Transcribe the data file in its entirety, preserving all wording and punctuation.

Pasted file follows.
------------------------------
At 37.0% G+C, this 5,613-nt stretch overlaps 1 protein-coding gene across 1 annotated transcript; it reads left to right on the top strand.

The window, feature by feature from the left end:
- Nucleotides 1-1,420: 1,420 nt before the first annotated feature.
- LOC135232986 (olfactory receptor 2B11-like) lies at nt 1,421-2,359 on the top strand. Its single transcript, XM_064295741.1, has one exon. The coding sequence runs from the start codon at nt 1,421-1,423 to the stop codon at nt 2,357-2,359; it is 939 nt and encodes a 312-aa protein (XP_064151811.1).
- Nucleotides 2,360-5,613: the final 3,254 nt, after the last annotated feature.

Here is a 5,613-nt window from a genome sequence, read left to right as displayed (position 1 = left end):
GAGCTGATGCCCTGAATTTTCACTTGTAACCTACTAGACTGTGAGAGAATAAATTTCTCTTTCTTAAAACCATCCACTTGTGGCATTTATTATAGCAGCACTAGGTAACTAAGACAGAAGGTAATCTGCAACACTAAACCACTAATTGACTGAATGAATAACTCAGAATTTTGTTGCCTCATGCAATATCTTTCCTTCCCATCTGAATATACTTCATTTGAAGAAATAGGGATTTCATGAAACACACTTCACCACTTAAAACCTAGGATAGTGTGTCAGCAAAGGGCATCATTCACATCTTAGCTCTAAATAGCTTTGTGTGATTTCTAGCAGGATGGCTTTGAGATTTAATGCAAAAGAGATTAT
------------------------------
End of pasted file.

At 37.0% G+C, this 5,613-nt stretch overlaps 1 protein-coding gene across 1 annotated transcript; it reads left to right on the top strand.

The window, feature by feature from the left end:
- Nucleotides 1-1,420: 1,420 nt before the first annotated feature.
- LOC135232986 (olfactory receptor 2B11-like) lies at nt 1,421-2,359 on the top strand. Its single transcript, XM_064295741.1, has one exon. The coding sequence runs from the start codon at nt 1,421-1,423 to the stop codon at nt 2,357-2,359; it is 939 nt and encodes a 312-aa protein (XP_064151811.1).
- Nucleotides 2,360-5,613: the final 3,254 nt, after the last annotated feature.

Here is a 5,613-nt window from a genome sequence, read left to right as displayed (position 1 = left end):
GAGCTGATGCCCTGAATTTTCACTTGTAACCTACTAGACTGTGAGAGAATAAATTTCTCTTTCTTAAAACCATCCACTTGTGGCATTTATTATAGCAGCACTAGGTAACTAAGACAGAAGGTAATCTGCAACACTAAACCACTAATTGACTGAATGAATAACTCAGAATTTTGTTGCCTCATGCAATATCTTTCCTTCCCATCTGAATATACTTCATTTGAAGAAATAGGGATTTCATGAAACACACTTCACCACTTAAAACCTAGGATAGTGTGTCAGCAAAGGGCATCATTCACATCTTAGCTCTAAATAGCTTTGTGTGATTTCTAGCAGGATGGCTTTGAGATTTAATGCAAAAGAGATTAT